Formula 1

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France Albert François Cevert Goldenberg

Races: 47

Podiums: 13

Career Points: 89

1969Italy Tecno Racing Team Tecno   Ford Cosworth FVA 1.6 L4 TF69 
1970United Kingdom Tyrrell Racing Organisation March   Ford Cosworth DFV 3.0 V8 3/1/701 
1970United Kingdom Tyrrell Racing Organisation Tyrrell   Ford Cosworth DFV 3.0 V8 001 
1971United Kingdom Elf Team Tyrrell Tyrrell 73 Ford Cosworth DFV 3.0 V8 001

Tyrrell 002

1972United Kingdom Elf Team Tyrrell Tyrrell 51 Ford Cosworth DFV 3.0 V8 Tyrrell 002


Tyrrell 004

Tyrrell 006

1973United Kingdom Elf Team Tyrrell Tyrrell 82 Ford Cosworth DFV 3.0 V8 005

Tyrrell 006 

Francois Cevert: The Man Who Made a Name for Himself

By Jeremy McMullen

Francois Cevert was about to emerge from the shadow of a champion. He was about to make a name for himself. Unfortunately, on a beautiful fall day amidst the pastoral surroundings of New York State's Finger Lakes region, the name Albert Francois Cevert would be added to a lengthening list of grand prix drivers to have died while at the wheel of their cars.

At a time of intense of revolution, during the long dark days of Russia's early 20th century history, one's name would become very important. It had the potential to mean either life or death. Albert Francois Cevert wasn't even a passing thought to Charles Goldenberg, a young Russian-Jew. The Jewish people were facing increasing persecution and many families would brave the unknown and leave their native land to find hope somewhere else. Charles Goldenberg would accompany his parents to Paris, France.

But the persecution would follow them. Goldenberg and his family had enjoyed a couple of decades of relative peace. However, with the outbreak of World War II, the threat against the Jewish people would return. Nazi Germany was on the move through Europe and France had become occupied. Charles, now in his late thirties, had heard the stories of what life in Russian had been like, and he realized the same threat was coming his way from the Nazis. Charles had a decision to make. Avoiding deportation to Poland, Charles would join the French Resistance. But Charles had more than just himself to think about at the time.

By the 1930s, Goldenberg had become a successful Parisian jeweler and had married. He would marry Huguette Cevert. And while part of the French Resistance, the family would remain around Paris. This was dangerous for a Jew given the occupation of the Nazis. Therefore, to avoid trouble he, and the rest of the children he was to have, would be registered with Huguette's maiden-name. Therefore, the family would become known as Cevert.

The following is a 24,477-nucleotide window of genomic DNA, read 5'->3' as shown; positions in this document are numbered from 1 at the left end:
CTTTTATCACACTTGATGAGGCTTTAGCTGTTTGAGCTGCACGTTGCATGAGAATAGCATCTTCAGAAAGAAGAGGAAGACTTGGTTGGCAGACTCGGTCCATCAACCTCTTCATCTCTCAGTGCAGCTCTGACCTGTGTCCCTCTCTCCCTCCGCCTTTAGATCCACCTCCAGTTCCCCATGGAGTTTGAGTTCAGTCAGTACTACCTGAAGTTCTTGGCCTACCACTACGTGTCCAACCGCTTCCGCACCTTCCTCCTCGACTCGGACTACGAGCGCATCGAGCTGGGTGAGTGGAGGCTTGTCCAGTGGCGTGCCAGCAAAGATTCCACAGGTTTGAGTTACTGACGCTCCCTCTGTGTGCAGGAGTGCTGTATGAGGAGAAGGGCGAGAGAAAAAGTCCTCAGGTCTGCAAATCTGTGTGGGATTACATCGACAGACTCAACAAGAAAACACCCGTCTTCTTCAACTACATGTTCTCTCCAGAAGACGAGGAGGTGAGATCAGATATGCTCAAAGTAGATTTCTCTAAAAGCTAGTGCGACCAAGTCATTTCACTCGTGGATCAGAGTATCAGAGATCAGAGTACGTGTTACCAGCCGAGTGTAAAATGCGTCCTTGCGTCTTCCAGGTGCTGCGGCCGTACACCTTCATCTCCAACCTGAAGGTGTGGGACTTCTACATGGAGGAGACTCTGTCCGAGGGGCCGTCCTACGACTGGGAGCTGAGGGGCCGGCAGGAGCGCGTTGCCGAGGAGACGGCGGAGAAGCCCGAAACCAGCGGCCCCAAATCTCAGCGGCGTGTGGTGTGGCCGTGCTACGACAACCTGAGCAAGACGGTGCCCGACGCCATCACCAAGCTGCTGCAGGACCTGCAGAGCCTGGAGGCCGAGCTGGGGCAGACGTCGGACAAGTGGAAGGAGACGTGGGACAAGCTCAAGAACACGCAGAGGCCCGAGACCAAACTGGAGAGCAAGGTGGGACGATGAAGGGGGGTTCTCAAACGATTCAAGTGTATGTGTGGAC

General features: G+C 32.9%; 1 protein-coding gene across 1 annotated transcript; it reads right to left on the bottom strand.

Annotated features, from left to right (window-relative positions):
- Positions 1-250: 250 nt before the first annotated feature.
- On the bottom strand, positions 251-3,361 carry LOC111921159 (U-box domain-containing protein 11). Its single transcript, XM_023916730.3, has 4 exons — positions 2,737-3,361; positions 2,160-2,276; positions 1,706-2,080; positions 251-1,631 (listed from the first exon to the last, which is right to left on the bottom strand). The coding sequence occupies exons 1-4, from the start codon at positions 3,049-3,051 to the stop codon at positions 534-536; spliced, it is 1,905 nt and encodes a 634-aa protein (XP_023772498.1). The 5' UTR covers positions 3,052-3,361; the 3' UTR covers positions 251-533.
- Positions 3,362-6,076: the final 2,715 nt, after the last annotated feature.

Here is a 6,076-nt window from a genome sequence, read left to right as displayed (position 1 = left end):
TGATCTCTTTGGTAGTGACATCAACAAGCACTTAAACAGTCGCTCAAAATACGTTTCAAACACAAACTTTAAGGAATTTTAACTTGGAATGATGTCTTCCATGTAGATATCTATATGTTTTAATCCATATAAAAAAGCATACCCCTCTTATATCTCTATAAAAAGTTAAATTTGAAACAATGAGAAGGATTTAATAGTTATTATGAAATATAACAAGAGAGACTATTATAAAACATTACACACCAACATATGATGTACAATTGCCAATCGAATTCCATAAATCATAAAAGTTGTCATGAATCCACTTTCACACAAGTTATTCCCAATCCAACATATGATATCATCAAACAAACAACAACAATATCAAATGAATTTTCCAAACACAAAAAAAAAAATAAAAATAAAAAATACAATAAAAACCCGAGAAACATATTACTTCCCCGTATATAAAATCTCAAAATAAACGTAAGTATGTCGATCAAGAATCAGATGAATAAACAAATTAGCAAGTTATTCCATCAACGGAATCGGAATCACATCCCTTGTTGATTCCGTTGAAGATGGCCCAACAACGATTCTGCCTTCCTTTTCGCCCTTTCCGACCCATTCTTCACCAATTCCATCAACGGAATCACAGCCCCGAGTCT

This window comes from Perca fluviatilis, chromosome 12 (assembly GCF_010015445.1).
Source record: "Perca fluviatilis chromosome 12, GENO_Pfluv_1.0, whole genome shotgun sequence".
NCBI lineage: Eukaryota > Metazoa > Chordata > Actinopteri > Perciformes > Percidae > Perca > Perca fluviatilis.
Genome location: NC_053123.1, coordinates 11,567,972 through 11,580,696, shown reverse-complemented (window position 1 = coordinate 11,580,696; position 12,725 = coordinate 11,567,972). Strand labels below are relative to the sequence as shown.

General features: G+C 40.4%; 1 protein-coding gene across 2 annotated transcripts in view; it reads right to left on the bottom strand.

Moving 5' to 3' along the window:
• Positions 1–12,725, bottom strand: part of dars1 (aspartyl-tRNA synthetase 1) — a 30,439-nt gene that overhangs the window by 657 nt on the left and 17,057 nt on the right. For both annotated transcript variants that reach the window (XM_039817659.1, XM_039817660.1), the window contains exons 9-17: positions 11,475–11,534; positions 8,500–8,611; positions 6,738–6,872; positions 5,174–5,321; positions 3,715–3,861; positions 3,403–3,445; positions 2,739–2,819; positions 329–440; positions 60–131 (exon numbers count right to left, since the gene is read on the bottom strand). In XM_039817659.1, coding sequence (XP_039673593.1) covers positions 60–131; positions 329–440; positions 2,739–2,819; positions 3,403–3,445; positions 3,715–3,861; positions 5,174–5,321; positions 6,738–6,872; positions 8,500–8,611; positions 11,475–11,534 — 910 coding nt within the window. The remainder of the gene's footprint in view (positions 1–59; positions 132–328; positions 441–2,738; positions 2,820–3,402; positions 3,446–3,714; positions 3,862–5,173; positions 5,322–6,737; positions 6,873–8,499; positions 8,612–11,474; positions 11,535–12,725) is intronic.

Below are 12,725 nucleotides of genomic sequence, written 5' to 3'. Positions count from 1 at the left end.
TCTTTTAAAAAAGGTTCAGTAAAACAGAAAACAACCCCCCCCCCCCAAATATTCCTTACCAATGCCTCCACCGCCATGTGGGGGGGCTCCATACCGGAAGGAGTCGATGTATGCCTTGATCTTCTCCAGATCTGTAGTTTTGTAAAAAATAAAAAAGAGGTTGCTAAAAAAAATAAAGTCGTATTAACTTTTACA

In February of 1944, Huguette would give birth to Albert Francois Cevert. The libertation of Paris would be just a matter of months later. Still a little uneasy about the whole situation, Charles, and the family, would continue to go by Cevert for a period of time. After a while, the family had reason to feel secure once again. Therefore, Charles wanted to switch the registration of his children's names back to his own surname. However, by this time the children had grown up to a degree and become used to being known as Cevert. As a result, Cevert would remain.

Never really caring much for his first name, Francois would drop Albert and just go by his middle name. At the time he was in his middle-teens his sister would marry the racing driver Jean-Pierre Beltoise. As a result of the marriage, Francois would accompany his sister Jacqueline to many races. It would be at this time that motor racing entered the veins of young Francois, and, after his two year mandatory service in the military, he would enter the Volant Shell competition in 1966.

At the same time Cevert had entered the Volant Shell competition he had taken part in a training course at the Le Mans school and the racing school at Magny-Cours. However, the Volant Shell competition would still be his best option for getting into racing full-time. The winner of the Volant Shell competition would receive a prize of a fully-sponsored season in French Formula 3. And although the extent of his racing experience included just scooters against Parisian friends and some karting, Cevert would beat Patrick Depailler in the competition and claimed the prize. This would be one of the first examples of the young Frenchman's ability to adapt and be competitive in spite of a lack of experience.